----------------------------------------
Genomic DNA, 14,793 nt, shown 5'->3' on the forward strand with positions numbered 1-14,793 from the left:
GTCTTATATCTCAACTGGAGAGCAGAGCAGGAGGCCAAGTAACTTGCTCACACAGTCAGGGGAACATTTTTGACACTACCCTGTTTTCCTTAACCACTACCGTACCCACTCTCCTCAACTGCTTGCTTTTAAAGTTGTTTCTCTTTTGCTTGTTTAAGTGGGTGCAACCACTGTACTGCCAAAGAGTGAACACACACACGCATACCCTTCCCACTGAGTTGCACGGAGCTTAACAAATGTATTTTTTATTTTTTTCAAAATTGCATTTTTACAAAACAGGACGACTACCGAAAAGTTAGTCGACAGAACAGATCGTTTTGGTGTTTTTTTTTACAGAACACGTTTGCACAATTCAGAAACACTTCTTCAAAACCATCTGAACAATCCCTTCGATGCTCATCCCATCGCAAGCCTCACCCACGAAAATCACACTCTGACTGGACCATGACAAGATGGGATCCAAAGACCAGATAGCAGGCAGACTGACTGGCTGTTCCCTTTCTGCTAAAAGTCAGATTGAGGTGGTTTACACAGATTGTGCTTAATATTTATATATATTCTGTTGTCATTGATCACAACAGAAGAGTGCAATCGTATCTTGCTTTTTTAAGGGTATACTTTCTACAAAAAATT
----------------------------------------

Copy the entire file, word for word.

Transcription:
Genomic DNA, 14,793 nt, shown 5'->3' on the forward strand with positions numbered 1-14,793 from the left:
GTCTTATATCTCAACTGGAGAGCAGAGCAGGAGGCCAAGTAACTTGCTCACACAGTCAGGGGAACATTTTTGACACTACCCTGTTTTCCTTAACCACTACCGTACCCACTCTCCTCAACTGCTTGCTTTTAAAGTTGTTTCTCTTTTGCTTGTTTAAGTGGGTGCAACCACTGTACTGCCAAAGAGTGAACACACACACGCATACCCTTCCCACTGAGTTGCACGGAGCTTAACAAATGTATTTTTTATTTTTTTCAAAATTGCATTTTTACAAAACAGGACGACTACCGAAAAGTTAGTCGACAGAACAGATCGTTTTGGTGTTTTTTTTTACAGAACACGTTTGCACAATTCAGAAACACTTCTTCAAAACCATCTGAACAATCCCTTCGATGCTCATCCCATCGCAAGCCTCACCCACGAAAATCACACTCTGACTGGACCATGACAAGATGGGATCCAAAGACCAGATAGCAGGCAGACTGACTGGCTGTTCCCTTTCTGCTAAAAGTCAGATTGAGGTGGTTTACACAGATTGTGCTTAATATTTATATATATTCTGTTGTCATTGATCACAACAGAAGAGTGCAATCGTATCTTGCTTTTTTAAGGGTATACTTTCTACAAAAAATT